Time Magazine makes a similar point:
Fishing can bring in a lot of money in a very short period of time during the right season, but fishermen might be hard-pressed to provide evidence — bank statements, pay stubs — that can back that up. The same goes for many other businesses: if receipts are dwindling at a restaurant, or guests are cancelling at a resort, how is it possible to prove that the spill alone is responsible? “We’re stuck in the middle,” says Chris Camardelle, whose seafood restaurant in Grand Isle has been badly hurt by the oil spill. “So it’s a tricky situation.”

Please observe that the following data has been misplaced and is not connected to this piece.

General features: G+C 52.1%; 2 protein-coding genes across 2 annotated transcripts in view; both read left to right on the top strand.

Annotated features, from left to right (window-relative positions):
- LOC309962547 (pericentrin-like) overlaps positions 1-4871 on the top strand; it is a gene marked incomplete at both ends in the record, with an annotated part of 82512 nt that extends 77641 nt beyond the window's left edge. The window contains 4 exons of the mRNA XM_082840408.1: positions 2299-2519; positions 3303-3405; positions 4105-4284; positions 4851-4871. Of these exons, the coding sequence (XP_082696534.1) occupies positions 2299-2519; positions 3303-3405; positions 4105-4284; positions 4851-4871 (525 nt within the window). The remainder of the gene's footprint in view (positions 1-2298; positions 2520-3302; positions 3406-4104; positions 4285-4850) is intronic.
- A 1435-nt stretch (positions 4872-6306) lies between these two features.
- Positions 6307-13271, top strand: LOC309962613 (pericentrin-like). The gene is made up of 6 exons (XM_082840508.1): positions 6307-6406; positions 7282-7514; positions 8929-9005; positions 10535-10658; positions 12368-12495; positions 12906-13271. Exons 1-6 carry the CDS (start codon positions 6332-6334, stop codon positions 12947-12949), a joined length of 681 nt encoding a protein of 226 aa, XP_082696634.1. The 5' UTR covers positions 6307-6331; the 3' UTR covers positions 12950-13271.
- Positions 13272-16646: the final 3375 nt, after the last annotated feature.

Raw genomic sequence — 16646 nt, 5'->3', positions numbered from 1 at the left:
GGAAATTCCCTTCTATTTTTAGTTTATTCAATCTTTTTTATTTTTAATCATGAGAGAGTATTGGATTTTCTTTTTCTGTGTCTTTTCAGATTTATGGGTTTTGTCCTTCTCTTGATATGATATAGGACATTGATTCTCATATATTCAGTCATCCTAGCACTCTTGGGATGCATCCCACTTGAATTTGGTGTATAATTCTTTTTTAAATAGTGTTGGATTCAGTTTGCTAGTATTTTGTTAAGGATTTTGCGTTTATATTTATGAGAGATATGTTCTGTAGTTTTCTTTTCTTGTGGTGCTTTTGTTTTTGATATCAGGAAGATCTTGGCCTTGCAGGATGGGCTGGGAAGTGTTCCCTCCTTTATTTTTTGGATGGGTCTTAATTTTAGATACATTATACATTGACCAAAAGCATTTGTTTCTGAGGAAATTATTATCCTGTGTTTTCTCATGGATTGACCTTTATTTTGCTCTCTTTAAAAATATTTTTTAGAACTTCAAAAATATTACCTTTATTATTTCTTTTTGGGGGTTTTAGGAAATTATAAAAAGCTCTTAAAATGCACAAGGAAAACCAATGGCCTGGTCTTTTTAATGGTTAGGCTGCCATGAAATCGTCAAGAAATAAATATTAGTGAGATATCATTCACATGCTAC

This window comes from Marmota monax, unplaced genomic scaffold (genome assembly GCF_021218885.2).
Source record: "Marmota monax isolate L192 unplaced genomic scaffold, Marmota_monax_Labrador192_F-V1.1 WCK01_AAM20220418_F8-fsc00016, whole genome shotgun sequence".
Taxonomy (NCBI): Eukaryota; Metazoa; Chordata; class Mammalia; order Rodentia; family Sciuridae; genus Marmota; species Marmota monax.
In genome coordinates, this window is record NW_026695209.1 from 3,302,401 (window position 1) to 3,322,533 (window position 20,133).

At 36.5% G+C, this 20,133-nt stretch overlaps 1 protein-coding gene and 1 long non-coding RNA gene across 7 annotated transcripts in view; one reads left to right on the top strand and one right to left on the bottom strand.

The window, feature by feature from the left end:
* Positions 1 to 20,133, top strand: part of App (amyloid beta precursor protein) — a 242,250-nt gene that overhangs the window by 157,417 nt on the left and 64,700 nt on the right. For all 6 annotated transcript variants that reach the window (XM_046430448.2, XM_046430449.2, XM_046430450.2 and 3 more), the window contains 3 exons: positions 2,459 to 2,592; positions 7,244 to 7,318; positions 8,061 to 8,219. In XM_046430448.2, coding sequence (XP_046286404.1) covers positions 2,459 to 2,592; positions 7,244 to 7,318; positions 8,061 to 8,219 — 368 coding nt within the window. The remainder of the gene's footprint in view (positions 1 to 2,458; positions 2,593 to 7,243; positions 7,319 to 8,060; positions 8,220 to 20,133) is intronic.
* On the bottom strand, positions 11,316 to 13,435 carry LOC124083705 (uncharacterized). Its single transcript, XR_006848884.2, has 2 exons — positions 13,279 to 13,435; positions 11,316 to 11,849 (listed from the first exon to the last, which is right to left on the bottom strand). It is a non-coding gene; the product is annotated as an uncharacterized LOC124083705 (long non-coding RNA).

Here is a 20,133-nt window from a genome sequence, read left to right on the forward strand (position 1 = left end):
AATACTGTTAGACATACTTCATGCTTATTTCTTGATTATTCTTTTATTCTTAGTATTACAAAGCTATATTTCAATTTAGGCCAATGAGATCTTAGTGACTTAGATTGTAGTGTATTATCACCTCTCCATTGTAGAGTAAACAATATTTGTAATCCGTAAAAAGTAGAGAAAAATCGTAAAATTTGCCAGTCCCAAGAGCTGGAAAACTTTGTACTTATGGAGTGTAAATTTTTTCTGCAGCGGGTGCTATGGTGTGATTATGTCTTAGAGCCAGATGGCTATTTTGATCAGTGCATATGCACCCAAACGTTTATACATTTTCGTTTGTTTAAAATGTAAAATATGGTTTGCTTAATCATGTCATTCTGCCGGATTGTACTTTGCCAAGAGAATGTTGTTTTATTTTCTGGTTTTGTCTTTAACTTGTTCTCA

Jane Hamsher notes that fishermen harmed by the Exxon Valdez oil spill have had to wait 20 years to see any money, and – for many fishermen – all of that money was been swallowed up by government fees and taxes.
But as bad as it is for fishermen, it’s worse for everyone else. For example, AP notes:
BP PLC says 90 percent of the compensation checks it has issued so far have gone to fishermen.
Those who provide goods and services to fishermen are receiving next to no compensation.
Given that the oil spill is killing not only fish and crabs – but the American dream for millions of Gulf Coast fishermen, shrimpers, tourist industry workers and others – the image in the photograph above is very powerful indeed.
Update: A reader points out that Ben Raines of the Press-Register, and not Alex Kearns, gets credit.